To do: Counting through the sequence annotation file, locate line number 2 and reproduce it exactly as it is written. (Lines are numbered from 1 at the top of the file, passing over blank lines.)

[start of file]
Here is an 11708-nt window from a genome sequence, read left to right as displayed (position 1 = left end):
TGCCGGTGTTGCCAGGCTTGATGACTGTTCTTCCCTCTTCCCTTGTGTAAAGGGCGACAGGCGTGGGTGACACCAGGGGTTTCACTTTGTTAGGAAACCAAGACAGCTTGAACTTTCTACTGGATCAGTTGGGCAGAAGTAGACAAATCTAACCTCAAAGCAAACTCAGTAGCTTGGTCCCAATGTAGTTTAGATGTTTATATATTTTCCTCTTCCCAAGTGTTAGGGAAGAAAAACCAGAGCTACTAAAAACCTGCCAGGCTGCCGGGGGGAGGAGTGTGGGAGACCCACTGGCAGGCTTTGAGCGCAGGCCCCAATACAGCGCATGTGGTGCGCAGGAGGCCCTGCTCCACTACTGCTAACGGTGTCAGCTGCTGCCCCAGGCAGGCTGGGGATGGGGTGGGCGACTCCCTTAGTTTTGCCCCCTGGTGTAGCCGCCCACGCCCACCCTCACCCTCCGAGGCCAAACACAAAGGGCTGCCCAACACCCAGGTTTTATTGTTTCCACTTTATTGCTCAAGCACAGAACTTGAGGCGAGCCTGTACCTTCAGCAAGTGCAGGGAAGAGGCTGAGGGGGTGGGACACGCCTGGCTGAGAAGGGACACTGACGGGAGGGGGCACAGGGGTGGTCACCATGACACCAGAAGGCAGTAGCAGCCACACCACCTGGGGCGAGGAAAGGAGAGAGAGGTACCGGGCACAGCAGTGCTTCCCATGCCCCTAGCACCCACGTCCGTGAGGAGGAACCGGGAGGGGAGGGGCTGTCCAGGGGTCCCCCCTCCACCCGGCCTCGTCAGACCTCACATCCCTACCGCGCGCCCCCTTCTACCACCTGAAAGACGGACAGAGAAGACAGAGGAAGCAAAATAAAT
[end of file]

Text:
TGCCGGTGTTGCCAGGCTTGATGACTGTTCTTCCCTCTTCCCTTGTGTAAAGGGCGACAGGCGTGGGTGACACCAGGGGTTTCACTTTGTTAGGAAACCAAGACAGCTTGAACTTTCTACTGGATCAGTTGGGCAGAAGTAGACAAATCTAACCTCAAAGCAAACTCAGTAGCTTGGTCCCAATGTAGTTTAGATGTTTATATATTTTCCTCTTCCCAAGTGTTAGGGAAGAAAAACCAGAGCTACTAAAAACCTGCCAGGCTGCCGGGGGGAGGAGTGTGGGAGACCCACTGGCAGGCTTTGAGCGCAGGCCCCAATACAGCGCATGTGGTGCGCAGGAGGCCCTGCTCCACTACTGCTAACGGTGTCAGCTGCTGCCCCAGGCAGGCTGGGGATGGGGTGGGCGACTCCCTTAGTTTTGCCCCCTGGTGTAGCCGCCCACGCCCACCCTCACCCTCCGAGGCCAAACACAAAGGGCTGCCCAACACCCAGGTTTTATTGTTTCCACTTTATTGCTCAAGCACAGAACTTGAGGCGAGCCTGTACCTTCAGCAAGTGCAGGGAAGAGGCTGAGGGGGTGGGACACGCCTGGCTGAGAAGGGACACTGACGGGAGGGGGCACAGGGGTGGTCACCATGACACCAGAAGGCAGTAGCAGCCACACCACCTGGGGCGAGGAAAGGAGAGAGAGGTACCGGGCACAGCAGTGCTTCCCATGCCCCTAGCACCCACGTCCGTGAGGAGGAACCGGGAGGGGAGGGGCTGTCCAGGGGTCCCCCCTCCACCCGGCCTCGTCAGACCTCACATCCCTACCGCGCGCCCCCTTCTACCACCTGAAAGACGGACAGAGAAGACAGAGGAAGCAAAATAAAT